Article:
Sunday, August 05, 2007
The inescapable lassitude of summers in the DC metro area has gotten me thinking more about climate and civilization. Pursuing a hunch, I looked over the dates for all of my posts here at Gene Expression. While admitting this is a data-set of convenience, and that I'm no Einstein, I think it still suggests something real. The data-set is worth trusting because I don't post a lot, only when a neat idea strikes me and I've given it some thought. Also, as a tutor, my summer-fall schedule is always more free than winter-spring, so I should have lower productivity during winter-spring. And I live in a four-season region, so that the weather varies enough to be a potential source of variance in some outcome. 
The results: in total (excluding this accounting post), I've written 58 posts, 50 of which I consider "serious" and 8 of which I consider "diversions." By "serious," I mean anything from mentioning and offering a viewpoint on a new study, even if the post is only a paragraph or two, to long reviews or "think pieces." Then "diversions" are things like poking fun at Finnish video game nerds or linking to videos of Brazilian babes dancing samba. In the Mid-Atlantic, Summer-Fall (SF) runs from June to November, while Winter-Spring (WS) runs from December to May.
It so happens that 7 of the 8 diversions are from SF and 1 of 8 are from WS, but the numbers are too small to be confident about, and anyway I'm more interested in when I get more serious work done. Of the 50 serious posts, 14 are from SF and 36 are from WS. Because I started posting in February of 2006 and have continued through the end of July 2007, that makes 8 SF months and 10 WS months that I've been a poster. Multiplying 50 by 8/18 and 10/18 respectively gives the expected number of serious posts for SF and WS. The observed frequencies deviate from expectation significantly: chi-squared = 5.45, df = 1, p less than 0.03. It may also be worth noting that the Just Science project among science-related blogs to forget the silliness and churn out quality research-related posts took place in February.
Long-time readers will guess that I would attribute some of this to the greater chance in winter-spring of contracting an infection that might make my thinking a little nuttier and "outside the box." That could be, but I think that applies more strongly at the earliest stages of brain development. Now that I'm in my mid-20s, I think this seasonal variation is just due to feeling like my brain is melting under the heat and humidity, my body losing more essential vitamins and minerals due to sweating more, or something else (although I doubt it's a simple nutritional matter).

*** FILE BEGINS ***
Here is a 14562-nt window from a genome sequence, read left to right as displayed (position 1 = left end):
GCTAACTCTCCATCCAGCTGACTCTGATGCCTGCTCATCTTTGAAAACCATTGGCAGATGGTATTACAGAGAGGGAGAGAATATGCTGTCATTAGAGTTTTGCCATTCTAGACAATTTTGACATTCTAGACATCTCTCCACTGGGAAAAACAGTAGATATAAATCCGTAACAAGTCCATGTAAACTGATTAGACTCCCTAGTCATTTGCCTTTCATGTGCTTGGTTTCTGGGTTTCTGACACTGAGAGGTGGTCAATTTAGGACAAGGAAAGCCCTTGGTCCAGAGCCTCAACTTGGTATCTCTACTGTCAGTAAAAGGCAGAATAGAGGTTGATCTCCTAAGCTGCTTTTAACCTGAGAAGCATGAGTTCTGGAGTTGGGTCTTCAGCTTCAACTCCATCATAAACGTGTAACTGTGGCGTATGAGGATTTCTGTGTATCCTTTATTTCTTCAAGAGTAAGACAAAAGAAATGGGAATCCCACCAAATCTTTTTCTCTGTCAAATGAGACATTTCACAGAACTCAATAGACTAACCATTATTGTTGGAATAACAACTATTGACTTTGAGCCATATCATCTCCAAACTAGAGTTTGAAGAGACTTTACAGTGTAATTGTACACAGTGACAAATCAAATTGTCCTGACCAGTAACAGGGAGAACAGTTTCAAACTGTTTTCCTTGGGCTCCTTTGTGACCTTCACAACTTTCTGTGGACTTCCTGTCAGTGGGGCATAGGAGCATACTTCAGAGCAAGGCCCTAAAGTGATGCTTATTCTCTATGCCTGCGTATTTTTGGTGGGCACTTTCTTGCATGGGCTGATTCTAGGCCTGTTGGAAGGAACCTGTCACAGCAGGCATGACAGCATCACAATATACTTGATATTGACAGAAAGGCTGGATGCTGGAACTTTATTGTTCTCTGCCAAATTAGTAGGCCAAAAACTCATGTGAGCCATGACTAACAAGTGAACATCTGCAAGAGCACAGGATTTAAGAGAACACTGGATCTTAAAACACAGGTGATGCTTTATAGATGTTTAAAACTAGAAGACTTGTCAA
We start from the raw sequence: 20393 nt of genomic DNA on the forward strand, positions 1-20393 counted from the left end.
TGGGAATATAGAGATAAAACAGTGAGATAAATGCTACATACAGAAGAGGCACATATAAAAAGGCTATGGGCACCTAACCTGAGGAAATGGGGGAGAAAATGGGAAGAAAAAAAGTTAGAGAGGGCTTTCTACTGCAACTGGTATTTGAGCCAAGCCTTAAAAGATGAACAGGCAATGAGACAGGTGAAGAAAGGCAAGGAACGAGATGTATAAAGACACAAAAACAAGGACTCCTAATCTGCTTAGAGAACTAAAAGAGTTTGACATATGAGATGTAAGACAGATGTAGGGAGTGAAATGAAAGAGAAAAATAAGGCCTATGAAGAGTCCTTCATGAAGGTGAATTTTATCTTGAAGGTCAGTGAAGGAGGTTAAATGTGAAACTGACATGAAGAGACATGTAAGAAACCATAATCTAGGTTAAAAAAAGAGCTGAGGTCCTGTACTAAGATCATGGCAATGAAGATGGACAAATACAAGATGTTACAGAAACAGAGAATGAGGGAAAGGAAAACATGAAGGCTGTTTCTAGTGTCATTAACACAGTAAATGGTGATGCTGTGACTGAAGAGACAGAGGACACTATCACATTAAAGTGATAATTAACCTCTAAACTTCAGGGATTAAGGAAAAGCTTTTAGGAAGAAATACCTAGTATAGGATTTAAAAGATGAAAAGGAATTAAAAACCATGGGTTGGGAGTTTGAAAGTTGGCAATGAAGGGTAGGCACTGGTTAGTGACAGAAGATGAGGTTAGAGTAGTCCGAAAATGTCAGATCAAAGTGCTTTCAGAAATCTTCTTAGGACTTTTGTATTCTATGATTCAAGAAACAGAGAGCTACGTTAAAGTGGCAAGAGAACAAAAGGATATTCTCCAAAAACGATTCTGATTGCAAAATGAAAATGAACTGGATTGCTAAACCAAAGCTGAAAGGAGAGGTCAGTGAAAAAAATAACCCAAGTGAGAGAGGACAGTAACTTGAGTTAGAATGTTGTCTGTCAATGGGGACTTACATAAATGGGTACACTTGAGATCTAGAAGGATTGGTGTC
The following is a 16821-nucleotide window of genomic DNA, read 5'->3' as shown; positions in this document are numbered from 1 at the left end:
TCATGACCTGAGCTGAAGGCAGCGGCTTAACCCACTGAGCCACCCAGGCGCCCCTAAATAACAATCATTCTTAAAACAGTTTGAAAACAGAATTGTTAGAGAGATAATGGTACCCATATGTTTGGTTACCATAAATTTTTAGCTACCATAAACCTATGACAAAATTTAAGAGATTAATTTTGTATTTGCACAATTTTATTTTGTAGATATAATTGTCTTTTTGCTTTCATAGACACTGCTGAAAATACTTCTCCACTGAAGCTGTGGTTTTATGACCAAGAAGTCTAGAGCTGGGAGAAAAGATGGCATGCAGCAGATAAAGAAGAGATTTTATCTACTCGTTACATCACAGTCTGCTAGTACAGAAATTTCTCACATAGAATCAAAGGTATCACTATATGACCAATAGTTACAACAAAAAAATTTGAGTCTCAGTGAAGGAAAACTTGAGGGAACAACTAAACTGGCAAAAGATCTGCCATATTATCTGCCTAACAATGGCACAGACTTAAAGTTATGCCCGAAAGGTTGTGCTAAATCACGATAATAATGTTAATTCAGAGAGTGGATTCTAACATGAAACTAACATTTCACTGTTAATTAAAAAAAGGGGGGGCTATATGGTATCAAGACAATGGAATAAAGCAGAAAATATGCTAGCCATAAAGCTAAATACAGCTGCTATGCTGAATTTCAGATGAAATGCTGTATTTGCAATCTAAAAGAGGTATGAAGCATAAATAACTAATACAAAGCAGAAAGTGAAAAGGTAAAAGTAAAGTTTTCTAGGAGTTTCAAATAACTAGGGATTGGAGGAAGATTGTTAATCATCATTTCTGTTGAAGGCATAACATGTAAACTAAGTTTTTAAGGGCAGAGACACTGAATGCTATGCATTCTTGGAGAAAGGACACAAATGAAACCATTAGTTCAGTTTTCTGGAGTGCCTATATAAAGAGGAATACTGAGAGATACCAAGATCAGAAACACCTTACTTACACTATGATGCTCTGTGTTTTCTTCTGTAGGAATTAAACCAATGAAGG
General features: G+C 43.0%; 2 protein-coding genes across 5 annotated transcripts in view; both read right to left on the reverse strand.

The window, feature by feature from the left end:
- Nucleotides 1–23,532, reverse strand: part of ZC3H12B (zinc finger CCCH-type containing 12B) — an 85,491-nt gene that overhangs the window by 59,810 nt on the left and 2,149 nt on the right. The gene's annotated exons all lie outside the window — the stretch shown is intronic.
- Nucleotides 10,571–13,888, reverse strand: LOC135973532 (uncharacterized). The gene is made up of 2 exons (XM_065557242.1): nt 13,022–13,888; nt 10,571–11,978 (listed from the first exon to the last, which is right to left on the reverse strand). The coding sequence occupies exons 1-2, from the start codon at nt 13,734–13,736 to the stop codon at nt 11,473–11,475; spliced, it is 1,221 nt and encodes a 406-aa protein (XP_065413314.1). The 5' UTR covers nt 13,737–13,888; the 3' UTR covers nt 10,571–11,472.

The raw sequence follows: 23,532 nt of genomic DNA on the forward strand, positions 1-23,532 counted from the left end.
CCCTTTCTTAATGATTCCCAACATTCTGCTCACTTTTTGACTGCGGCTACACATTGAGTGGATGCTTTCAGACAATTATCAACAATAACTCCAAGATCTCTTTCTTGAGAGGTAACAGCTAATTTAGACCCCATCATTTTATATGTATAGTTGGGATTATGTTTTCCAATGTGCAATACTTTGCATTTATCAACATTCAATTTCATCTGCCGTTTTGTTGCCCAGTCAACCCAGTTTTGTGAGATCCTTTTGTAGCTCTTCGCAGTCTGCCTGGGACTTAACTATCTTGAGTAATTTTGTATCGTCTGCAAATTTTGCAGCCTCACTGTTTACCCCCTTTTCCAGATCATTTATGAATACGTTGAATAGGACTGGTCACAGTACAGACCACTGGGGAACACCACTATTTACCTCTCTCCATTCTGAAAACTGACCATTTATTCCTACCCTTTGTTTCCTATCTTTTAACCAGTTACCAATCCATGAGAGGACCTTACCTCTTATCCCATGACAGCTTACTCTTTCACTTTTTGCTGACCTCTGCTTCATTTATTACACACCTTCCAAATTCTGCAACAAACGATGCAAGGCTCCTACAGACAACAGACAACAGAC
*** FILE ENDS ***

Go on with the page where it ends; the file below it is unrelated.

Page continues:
Like I said, how far this applies outside of my blogging experience is uncertain. Still, even if there is no general pattern, it's worth doing this sort of personal reckoning so that you can plan better for the future -- I will make sure to apportion my tedious and mechanical work to the summer and autumn months as much as possible, and take on more cognitively and creatively demanding projects in the winter and spring.
Notice that that's the opposite of the assumption that schools operate on: i.e., that you will go through the academic motions from autumn to spring, and devote your entire summer to independent, creative projects or internships, now that you're unencumbered by an academic routine. It goes to show that the schedules our institutions run on may match the schedules of the comfort-seeking parts of our brain (getting downtime while there's beach-going weather), but perhaps not matching the schedules of the creative parts of our brain. It's certainly worth looking into, and wouldn't be that hard to study.
 I prefer this method to looking at publication dates of peer-reviewed articles since we can't tell when the initial idea and most of the work happened. If individuals kept a diary, that would be more reliable, though, and that's pretty much what my posts are. I don't think over a post for months -- usually not more than a week after the idea hits -- so there's not the lag you'd see between starting an article and having it published.